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Support sought to send girl on leadership trip

When 11-year-old Lauren Smith, a sixth grader at Dan River Middle School in Ringgold, was nominated to attend the National Young Leaders State Conference by her school principal recently, her parents, especially her father, Sammy Smith, were very proud of their daughter’s achievement. 

However, the South Boston resident was heartbroken when he realized he could not afford to send his daughter to this conference since he has been out of work for several years due to medical complications.

Now, he is asking area businesses and members of the community for donations to help send his daughter to the conference.

 “I don’t want her to  miss out because of me,” he said.

 Tuition for the four-day conference is $1,595 and includes all housing, instruction and supervision by professional faculty advisors, all conference materials and activities and all meals from dinner on Thursday through breakfast on Sunday. 

The enrollment deadline is March 21.

The conference is being hosted by Envision, an independent educational organization seeking to distinguish a select group of exceptional students for their scholastic merit and demonstrated leadership ability. 

The program challenges these scholars to step forward with conviction and confidence to grasp the concepts of leadership that will be taught and to act upon their dreams of making a difference in there communities. 

While he understands what a great opportunity the conference would be for his daughter, Smith said he simply can’t afford to send her.

Smith has been out of work since Dec. 2010 following a colon cancer diagnosis, and he struggles to make ends meet. He has had to put his house up for sale and sell his boat, truck and car along with several of his other belongings just to catch up on the bills.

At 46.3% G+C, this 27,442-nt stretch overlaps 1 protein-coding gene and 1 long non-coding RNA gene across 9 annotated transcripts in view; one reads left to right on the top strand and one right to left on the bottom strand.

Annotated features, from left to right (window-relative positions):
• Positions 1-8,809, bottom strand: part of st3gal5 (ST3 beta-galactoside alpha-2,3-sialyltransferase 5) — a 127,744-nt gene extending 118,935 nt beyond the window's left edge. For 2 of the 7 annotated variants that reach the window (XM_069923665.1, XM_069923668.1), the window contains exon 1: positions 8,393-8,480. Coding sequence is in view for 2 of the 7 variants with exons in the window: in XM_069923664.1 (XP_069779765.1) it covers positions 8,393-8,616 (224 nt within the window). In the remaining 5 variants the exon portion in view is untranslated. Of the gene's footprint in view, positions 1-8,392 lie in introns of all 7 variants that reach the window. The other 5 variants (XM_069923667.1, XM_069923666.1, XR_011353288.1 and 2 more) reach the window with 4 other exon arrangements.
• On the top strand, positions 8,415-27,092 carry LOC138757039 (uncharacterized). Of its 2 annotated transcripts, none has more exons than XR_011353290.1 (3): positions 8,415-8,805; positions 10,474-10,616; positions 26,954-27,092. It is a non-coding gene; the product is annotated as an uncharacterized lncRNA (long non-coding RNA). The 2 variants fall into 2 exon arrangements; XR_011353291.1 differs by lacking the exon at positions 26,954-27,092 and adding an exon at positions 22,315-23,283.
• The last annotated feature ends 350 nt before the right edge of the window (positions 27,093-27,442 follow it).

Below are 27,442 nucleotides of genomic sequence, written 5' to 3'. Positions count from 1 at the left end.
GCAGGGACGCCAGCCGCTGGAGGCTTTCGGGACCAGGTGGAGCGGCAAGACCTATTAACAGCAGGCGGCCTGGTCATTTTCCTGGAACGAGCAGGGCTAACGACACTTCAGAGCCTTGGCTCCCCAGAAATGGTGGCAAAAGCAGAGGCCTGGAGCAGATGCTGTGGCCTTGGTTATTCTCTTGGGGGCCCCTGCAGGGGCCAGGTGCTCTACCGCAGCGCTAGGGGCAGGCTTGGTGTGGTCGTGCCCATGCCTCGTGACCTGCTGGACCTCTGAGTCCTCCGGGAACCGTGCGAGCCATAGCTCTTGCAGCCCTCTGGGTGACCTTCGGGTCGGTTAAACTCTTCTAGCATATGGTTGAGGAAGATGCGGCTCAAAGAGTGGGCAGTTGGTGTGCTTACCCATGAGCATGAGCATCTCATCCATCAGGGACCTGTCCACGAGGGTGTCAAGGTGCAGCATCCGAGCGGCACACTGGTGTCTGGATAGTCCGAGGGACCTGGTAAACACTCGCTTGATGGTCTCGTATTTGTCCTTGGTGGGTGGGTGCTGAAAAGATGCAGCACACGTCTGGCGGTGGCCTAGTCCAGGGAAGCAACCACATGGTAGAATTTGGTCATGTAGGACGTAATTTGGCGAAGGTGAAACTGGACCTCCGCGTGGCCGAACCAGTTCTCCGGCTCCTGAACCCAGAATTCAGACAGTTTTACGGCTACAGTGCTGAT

Social services is assisting him with a telephone and food stamps each month. He also gets a little help from his sister, Nancy Smith, and her husband, Wayne, his brother, Bobby Smith, and his wife, Melissa, and his aunt and uncle, Betty Ann and James Sadler, along with friends Grayson Puryear Jr. and Ricky Moorefield. Smith said he is very grateful for all their help.

 He has filed for disability and is still waiting for a response. He tries to pay the bills and child support for Lauren whom he gets on the weekends and during the entire summer.

 His financial and medical troubles began in February of 2009, when he was diagnosed with stage three colon cancer. Two days after his diagnosis, doctors removed 10 inches of colon from his body. 

Following the surgery, he remained on chemo until October of that year.

At the time, he was working at Piedmont Maintenance Services in Roxboro, N.C., a job he had held for 15 years. 

After finishing chemotherapy, he went back to work in November 2009, but a few months later in February of 2010 he suffered a hernia and had to undergo another operation.  He eventually went back to work, but later that year he suffered another hernia. He had that operation and was planning on coming back to work when he was diagnosed with hemochromatosis, an abnormal accumulation of iron in parenchymal organs, leading to organ toxicity. 

After that diagnosis, Smith said he had to have blood drawn once a week for six weeks causing him to miss several days from work. Because of all the time he missed from work taking care of medical problems, Smith was unable to keep his job.

“They tried to keep me for as long as they could,” Smith said.

Lauren’s mother, Rita Sulter of Ringgold, also is struggling to make ends meet on her end as well after losing her husband to a heart attack in September. 

The mother of five said her husband was their main source of income, while she was a stay at home mother. In addition to losing her husband, Sulter was recently diagnosed with cervical cancer and has been suffering serious complications with her blood pressure. 

Luckily Medicaid covers her medical expenses. 

Like Smith, she does qualify for food stamps from social services, but she is still unable to pay all her bills in full. She also is getting help from friends and family, and a local church is assisting her with electric bills. 

She too would like to see her daughter be able to take advantage of this leadership opportunity.

“When I found out, I was so excited for her, but at the same time, I felt heartbroken because we would not be able to send her,” she said. 

Smith and Sulter both are eager for their daughter to have this opportunity and ask anyone willing to make a donation to contact Smith at 434-446-5208 or send donations to 232 Powell Road, South Boston, VA 24592.